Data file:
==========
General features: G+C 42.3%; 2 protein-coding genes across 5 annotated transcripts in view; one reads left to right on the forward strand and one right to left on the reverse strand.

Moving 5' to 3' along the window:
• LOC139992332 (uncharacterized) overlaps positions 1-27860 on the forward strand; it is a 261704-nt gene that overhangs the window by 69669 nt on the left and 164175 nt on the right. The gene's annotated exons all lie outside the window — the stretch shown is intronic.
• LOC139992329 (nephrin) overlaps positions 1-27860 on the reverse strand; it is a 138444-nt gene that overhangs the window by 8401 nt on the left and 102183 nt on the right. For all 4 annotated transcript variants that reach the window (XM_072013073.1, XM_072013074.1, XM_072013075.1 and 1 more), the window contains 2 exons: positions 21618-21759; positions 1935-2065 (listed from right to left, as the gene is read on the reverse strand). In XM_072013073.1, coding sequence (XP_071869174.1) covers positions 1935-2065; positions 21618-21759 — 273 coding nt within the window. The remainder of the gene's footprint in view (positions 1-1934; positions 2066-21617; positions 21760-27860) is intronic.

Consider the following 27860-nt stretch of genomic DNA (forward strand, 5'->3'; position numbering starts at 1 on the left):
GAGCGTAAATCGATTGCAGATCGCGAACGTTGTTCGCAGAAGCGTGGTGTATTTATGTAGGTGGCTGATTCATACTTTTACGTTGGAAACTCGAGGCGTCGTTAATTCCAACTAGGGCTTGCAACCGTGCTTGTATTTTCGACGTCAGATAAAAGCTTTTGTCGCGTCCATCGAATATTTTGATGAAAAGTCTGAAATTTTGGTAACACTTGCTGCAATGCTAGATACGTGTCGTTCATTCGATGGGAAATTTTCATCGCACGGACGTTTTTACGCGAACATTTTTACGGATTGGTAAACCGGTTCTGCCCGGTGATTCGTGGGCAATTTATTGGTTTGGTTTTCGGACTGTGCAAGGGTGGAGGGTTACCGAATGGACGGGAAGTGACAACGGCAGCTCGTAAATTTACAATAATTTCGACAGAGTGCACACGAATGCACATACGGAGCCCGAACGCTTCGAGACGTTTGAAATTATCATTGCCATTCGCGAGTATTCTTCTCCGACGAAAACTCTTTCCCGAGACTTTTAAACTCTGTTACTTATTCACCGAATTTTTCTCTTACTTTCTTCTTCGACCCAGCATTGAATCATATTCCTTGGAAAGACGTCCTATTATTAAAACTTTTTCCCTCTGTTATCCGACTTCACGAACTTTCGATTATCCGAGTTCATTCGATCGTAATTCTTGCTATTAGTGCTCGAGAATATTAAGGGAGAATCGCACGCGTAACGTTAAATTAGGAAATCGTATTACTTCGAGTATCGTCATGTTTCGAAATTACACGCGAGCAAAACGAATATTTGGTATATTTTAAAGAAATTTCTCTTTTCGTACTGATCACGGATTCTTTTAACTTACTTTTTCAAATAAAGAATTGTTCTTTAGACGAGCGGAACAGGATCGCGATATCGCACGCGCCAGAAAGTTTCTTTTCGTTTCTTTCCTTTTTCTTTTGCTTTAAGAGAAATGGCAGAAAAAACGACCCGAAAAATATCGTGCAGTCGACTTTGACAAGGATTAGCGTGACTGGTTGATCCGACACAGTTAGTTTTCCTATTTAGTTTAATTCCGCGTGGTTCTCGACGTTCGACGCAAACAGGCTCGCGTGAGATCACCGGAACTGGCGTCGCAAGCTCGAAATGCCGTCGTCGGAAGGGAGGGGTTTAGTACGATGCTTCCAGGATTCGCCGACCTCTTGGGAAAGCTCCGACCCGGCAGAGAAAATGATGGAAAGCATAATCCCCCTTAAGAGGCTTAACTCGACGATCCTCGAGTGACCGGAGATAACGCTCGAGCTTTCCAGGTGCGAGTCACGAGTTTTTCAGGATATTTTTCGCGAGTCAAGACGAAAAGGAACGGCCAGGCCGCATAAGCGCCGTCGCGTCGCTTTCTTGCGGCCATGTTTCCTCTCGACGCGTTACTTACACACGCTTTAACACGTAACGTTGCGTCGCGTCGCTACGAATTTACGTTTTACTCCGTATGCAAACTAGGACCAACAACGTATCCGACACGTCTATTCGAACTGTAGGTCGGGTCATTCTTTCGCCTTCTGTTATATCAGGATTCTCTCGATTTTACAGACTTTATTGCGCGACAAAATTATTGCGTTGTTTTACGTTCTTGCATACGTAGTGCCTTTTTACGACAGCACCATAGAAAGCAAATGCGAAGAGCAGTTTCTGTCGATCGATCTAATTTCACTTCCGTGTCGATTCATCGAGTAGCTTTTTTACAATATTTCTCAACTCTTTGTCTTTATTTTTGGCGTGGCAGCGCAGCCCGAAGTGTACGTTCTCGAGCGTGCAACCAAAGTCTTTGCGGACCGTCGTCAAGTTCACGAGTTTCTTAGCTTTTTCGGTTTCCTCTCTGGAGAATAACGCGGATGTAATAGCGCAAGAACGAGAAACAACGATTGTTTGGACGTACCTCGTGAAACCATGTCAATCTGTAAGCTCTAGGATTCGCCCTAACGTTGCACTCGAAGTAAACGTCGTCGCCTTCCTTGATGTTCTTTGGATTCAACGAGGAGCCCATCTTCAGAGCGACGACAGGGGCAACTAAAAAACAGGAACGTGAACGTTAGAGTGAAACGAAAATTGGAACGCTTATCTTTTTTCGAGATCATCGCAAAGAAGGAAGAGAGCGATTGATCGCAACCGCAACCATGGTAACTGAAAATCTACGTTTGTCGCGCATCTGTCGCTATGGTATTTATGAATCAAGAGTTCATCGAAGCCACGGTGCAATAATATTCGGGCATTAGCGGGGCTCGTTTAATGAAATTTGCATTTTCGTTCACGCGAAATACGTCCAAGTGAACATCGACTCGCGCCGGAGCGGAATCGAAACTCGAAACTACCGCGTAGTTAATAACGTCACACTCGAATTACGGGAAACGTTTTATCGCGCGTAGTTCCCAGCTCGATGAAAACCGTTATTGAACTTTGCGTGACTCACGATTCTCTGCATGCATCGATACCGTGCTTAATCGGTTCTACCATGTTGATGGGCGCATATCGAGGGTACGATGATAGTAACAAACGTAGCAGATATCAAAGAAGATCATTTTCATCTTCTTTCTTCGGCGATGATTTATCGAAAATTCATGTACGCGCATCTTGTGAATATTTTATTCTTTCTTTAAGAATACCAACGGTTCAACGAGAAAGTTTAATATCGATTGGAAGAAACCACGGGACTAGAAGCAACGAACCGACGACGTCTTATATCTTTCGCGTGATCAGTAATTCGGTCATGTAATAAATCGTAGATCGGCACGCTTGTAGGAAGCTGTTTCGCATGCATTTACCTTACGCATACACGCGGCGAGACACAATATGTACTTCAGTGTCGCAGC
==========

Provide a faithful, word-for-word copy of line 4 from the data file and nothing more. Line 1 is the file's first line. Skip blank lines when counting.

• LOC139992329 (nephrin) overlaps positions 1-27860 on the reverse strand; it is a 138444-nt gene that overhangs the window by 8401 nt on the left and 102183 nt on the right. For all 4 annotated transcript variants that reach the window (XM_072013073.1, XM_072013074.1, XM_072013075.1 and 1 more), the window contains 2 exons: positions 21618-21759; positions 1935-2065 (listed from right to left, as the gene is read on the reverse strand). In XM_072013073.1, coding sequence (XP_071869174.1) covers positions 1935-2065; positions 21618-21759 — 273 coding nt within the window. The remainder of the gene's footprint in view (positions 1-1934; positions 2066-21617; positions 21760-27860) is intronic.